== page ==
I often see programmers getting lured by the prospect of leading and managing teams very early in their careers. This typically happens in startups and small companies. Programmers with about 2-3 years of experience are asked to lead teams and they happily take on the responsibility thinking that they are growing very fast.
They couldn't be more wrong.
I have seen people grow too fast and then regret this later in life. Growth must be organic, the 'right' way. For people to be able to manage teams involved in technical projects, it is extremely important that they be technically competent too. A manager with superficial knowledge of the technology can never be effective.
So, when programmers have barely started their careers, it is imperative that they gain an in-depth understanding of technology before they start managing teams. I would say, a programmer must have atleast 5-6 years of experience in a very hands-on technical role before he takes on a managerial role.
Even after this, it will be very useful if he or she continues to code atleast for a few hours every day so that he never gets out of touch with the nuances of programming.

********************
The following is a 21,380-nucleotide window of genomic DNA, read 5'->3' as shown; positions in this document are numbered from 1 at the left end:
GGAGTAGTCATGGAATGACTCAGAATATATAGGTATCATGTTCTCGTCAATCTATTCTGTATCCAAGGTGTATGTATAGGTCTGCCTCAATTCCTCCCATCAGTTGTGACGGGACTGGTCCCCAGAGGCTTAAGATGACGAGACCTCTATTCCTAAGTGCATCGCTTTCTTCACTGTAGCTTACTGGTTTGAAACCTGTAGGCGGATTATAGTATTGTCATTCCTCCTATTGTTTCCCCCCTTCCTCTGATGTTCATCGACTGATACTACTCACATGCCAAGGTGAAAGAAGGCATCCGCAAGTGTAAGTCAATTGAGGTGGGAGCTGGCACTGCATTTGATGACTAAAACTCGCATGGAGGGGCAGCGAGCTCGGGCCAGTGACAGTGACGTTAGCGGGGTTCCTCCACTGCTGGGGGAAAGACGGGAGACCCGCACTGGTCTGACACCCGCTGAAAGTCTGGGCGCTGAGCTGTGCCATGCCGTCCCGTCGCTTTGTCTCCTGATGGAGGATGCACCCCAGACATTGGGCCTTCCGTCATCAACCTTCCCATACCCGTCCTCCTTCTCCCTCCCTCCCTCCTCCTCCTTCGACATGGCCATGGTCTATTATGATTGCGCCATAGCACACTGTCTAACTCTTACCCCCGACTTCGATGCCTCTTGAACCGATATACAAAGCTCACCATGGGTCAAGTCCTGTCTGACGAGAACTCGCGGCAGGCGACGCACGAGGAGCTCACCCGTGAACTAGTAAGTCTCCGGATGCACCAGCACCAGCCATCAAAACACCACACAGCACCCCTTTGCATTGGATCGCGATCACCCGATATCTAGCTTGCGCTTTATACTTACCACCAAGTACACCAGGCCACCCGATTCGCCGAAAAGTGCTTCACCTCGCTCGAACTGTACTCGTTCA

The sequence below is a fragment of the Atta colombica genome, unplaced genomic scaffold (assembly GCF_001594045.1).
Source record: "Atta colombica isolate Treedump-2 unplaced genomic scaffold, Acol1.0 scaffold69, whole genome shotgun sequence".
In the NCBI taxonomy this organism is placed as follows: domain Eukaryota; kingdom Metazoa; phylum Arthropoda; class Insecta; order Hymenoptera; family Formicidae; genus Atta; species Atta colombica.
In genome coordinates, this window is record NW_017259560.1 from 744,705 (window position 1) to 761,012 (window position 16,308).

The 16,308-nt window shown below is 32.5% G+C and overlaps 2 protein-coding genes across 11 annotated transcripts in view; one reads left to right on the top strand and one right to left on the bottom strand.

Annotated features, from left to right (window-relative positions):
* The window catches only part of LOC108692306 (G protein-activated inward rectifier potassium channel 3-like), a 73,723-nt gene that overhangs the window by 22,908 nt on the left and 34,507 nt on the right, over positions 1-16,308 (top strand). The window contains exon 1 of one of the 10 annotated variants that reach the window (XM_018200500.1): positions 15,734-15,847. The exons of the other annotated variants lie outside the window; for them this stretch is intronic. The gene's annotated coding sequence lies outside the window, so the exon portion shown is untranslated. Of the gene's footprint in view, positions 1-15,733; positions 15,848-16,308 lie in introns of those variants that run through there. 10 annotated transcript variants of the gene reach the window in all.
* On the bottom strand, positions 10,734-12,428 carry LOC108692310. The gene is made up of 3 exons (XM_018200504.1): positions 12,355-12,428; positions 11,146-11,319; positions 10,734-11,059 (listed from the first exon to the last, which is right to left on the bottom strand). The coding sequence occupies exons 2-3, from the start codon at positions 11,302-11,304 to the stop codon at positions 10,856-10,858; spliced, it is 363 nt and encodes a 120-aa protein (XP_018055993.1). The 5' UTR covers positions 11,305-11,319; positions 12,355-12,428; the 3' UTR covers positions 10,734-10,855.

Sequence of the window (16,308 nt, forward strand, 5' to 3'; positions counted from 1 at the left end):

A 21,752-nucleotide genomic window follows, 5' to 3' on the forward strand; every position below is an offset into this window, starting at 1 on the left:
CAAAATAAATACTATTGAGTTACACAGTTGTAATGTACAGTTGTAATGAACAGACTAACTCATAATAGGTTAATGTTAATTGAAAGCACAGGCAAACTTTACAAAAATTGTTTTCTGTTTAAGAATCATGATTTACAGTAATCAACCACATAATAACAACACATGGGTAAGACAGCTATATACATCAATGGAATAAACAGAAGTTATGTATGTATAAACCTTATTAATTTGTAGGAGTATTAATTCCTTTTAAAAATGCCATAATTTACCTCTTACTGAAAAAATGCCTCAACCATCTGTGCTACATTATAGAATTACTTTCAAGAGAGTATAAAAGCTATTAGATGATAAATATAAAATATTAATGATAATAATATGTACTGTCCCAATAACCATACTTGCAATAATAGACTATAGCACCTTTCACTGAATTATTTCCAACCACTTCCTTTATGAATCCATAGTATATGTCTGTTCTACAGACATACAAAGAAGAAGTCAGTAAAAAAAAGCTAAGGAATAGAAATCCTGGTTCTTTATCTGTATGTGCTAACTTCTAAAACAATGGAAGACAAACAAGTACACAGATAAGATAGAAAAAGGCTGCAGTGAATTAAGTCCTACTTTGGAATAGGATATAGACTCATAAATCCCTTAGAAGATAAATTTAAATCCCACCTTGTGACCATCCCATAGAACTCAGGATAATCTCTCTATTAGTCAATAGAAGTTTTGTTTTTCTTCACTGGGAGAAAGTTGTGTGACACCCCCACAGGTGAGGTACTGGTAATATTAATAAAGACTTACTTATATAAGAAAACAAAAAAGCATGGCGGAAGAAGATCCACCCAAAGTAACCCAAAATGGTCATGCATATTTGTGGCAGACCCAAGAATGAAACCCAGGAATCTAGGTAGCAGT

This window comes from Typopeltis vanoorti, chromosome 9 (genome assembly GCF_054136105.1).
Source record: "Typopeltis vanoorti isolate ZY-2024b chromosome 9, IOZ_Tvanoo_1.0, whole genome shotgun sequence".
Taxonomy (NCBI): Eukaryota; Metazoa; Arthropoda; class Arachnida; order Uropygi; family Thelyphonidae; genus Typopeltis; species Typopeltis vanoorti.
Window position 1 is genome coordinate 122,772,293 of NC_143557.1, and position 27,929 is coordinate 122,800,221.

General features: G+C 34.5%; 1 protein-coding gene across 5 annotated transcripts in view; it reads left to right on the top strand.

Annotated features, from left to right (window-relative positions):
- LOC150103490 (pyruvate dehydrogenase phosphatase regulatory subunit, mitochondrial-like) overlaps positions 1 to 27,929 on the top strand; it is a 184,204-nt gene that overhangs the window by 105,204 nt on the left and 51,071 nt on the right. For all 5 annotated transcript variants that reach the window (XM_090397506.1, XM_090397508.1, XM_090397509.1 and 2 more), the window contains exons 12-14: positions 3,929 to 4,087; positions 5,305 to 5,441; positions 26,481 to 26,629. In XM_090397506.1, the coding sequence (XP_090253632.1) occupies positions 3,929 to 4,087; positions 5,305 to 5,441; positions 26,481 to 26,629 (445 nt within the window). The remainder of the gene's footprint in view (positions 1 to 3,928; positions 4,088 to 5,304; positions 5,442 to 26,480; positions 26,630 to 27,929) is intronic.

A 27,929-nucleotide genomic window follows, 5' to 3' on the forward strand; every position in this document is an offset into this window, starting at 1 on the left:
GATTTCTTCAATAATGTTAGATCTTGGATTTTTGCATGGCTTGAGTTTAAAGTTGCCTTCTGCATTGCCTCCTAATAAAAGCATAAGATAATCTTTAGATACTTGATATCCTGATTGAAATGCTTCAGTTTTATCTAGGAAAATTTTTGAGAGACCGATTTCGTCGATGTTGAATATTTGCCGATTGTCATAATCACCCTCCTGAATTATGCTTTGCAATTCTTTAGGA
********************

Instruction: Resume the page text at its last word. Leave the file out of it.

It is very tempting for programmers early in their careers to take on managerial responsibilities. There is a feeling of a 'promotion', a recognition of your abilities. This may be true. But in the interest of their career, it would be wise to defer this additional responsibility until they are really ready for it.
Managements of software companies must also realize this. Often they are left with no choice. Senior managers are expensive. Cheaper resources have the ability. So, why not? But in the long run, this is harmful to both. The company also stands to lose because good technical ability cannot be found easily.
By turning a programmer into a manager, you have lost a good programmer and found a bad manager!